Two Falmouth Harbour yachts confirmed as belonging to Russian oligarch Abramovich

Abramovich’s 67-metre explorer vessel Garcon is currently moored in Falmouth Harbour alongside his 55-metre yacht Halo (Photo by Edwin Gifford)
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By Gemma Handy

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British authorities have confirmed that two yachts currently moored in Falmouth Harbour are owned by sanctions-hit Russian oligarch Roman Abramovich.

UK investigative agencies have revealed the 55-year-old billionaire to be the beneficial owner of a BVI-domiciled firm called Wenham Overseas Ltd which in turn owns the vessels.

The news was leaked to Observer yesterday via a letter from Foreign Affairs Minister EP Chet Greene to British High Commissioner Scott Furssedonn-Wood acknowledging the UK’s help in determining the boats’ owner and pledging Antigua and Barbuda’s “full assistance”.

On Thursday, the 67-metre explorer vessel Garcon could be seen on Antigua’s south coast moored alongside the 55-metre luxury superyacht Halo.

Both boats were named earlier this week by the UK’s Financial Times as having links to Abramovich, who earlier this month was hit with sanctions by both the UK and the European Union in response to Russia’s invasion of Ukraine.

The UK, EU and US all have evolving lists of elite individuals and companies deemed to have aided Vladimir Putin’s invasion of his Eastern European neighbour. In addition to the Chelsea Football Club owner, several other oligarchs are also subject to such measures which include asset freezes and travel bans.

A number of high-profile yachts, along with private jets and mansions, have subsequently been seized worldwide.

Sir Ronald Sanders, Antigua and Barbuda’s ambassador to the US, told Observer that the two vessels’ links to Abramovich were possibly leaked to the Financial Times through Antigua’s large, close-knit and transient yachting community. 

“When the Financial Times came to us with the story, we said we will work with you but we can’t act on the basis of your story; we have to have hard evidence,” Sir Ronald said.

The matter was promptly added to ongoing talks between Sir Ronald and US authorities. While the US was able to confirm the yachts were owned by Wenham Overseas, “they could not pierce the veil of secrecy surrounding BVI companies,” the ambassador explained.

Unlike Antigua and Barbuda, companies domiciled in the BVI are not required to reveal their beneficial owners and the twin island nation had no legal basis to demand the information ​since no crime involving the company had been committed in Antigua and Barbuda’s jurisdiction.

As the BVI is a British territory, the UK’s assistance was requested via a letter sent Wednesday from Minister Greene to Resident British Commissioner Lindsy Thompson.

It said the Antigua and Barbuda government had been “active over the last three days in trying to establish if two particular ships could be owned by a certain Russian oligarch”.

It pointed out it would be helpful to both governments if Britain could ascertain and reveal to Antigua the name of Wenham’s beneficial owner – and, crucially, if the owner is named on Britain’s list of sanctioned people.

What happens now depends on the UK.

“We have no sanctions laws here; we can’t seize property unless someone has committed a crime in Antigua which they have not,” Sir Ronald continued.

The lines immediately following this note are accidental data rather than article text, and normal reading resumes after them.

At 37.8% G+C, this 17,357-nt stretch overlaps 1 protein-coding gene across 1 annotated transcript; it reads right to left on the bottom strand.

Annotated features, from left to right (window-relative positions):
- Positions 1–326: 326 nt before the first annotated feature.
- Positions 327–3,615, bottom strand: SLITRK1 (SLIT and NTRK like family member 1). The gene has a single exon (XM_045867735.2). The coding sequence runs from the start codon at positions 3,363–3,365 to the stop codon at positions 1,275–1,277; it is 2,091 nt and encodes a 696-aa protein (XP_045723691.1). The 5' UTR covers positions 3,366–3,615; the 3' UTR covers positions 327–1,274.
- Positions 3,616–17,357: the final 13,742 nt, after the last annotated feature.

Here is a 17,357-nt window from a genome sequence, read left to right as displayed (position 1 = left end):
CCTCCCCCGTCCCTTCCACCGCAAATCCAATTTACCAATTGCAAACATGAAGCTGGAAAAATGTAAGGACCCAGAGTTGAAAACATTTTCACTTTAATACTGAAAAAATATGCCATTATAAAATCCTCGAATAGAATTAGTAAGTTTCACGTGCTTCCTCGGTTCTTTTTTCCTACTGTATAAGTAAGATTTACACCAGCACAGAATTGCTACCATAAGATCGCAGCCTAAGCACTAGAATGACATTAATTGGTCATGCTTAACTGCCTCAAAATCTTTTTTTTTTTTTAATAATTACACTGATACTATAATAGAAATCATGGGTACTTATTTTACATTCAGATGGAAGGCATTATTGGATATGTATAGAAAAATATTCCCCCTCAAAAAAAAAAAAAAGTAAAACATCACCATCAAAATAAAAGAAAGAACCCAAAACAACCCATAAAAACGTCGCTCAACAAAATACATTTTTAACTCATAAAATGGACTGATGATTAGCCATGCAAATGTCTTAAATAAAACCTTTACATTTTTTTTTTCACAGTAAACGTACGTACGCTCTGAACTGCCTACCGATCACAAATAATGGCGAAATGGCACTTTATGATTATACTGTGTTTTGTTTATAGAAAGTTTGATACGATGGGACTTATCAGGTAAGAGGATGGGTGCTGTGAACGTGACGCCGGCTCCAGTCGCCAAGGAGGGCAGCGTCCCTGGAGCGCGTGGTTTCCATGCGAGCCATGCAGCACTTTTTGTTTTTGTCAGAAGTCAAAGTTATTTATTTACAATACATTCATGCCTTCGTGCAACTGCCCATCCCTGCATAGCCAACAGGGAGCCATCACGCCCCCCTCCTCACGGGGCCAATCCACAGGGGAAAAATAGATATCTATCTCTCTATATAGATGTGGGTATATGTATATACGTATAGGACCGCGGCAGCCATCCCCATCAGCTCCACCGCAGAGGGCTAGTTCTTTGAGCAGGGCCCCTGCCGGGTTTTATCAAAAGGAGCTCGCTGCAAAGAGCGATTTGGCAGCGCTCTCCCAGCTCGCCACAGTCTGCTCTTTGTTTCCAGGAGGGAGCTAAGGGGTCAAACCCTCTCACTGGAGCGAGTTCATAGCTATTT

“However we would wish to cooperate with the jurisdiction imposing the sanctions. The British would have to make a mutual legal assistance treaty request to Antigua for us to do anything.”

Once the official request is made, the matter can be taken to court and action initiated, the ambassador said.

Yesterday’s letter from Greene to Furssedonn-Wood confirmed the country stands ready to receive such a request.

Antigua and Barbuda has been vocal in condemning Russia’s action in Ukraine and quick to take steps to bolster that stance.

Sanctions lists from the US, UK and EU were obtained promptly and distributed to relevant parties nationwide.

“We gave the lists to all our agencies, banks, Coast Guard, shipping companies, everyone who does business, saying these are people Antigua and Barbuda would prefer not to do business with,” Sir Ronald said.

Anyone who falls foul – even inadvertently – risks becoming subject to sanctions themselves.

Consequently, all local banks of their own volition decided to do no business at all with any Russian or Belarusian, regardless of whether they were included in the sanctions or not.

“Going through every single person on the lists is expensive and the risk was not worth the reward,” Sir Ronald explained.

“We also announced very clearly we will be taking no Citizenship by Investment applications at all from Russians.

“Antigua and Barbuda has been at the forefront of objections to the invasion of Ukraine, and Russia’s violation of international law,” he added.

Resident British Commissioner Thompson confirmed to Observer she was providing consular help in the matter. A spokesman for London’s Foreign Office also said, “We are in contact with the authorities of Antigua and Barbuda and we are providing assistance.”

Thompson applauded the twin island nation’s no-nonsense stand towards the conflict in Europe.

“It’s incredibly important for all nations, regardless of the size of their population to put pressure on Russia,” she said.

“The horrific invasion and atrocities being committed by Russia have a profound effect on the whole world, whether it’s the cost of fuel, the cost of living, but also on each nation’s right to self-determination and this is a huge affront to that.”

She praised the country for “leading the pack” in the region to condemn Russia.

“Anything any country can do which allows the people of Ukraine to live in peace is the right thing to do,” Thompson added.

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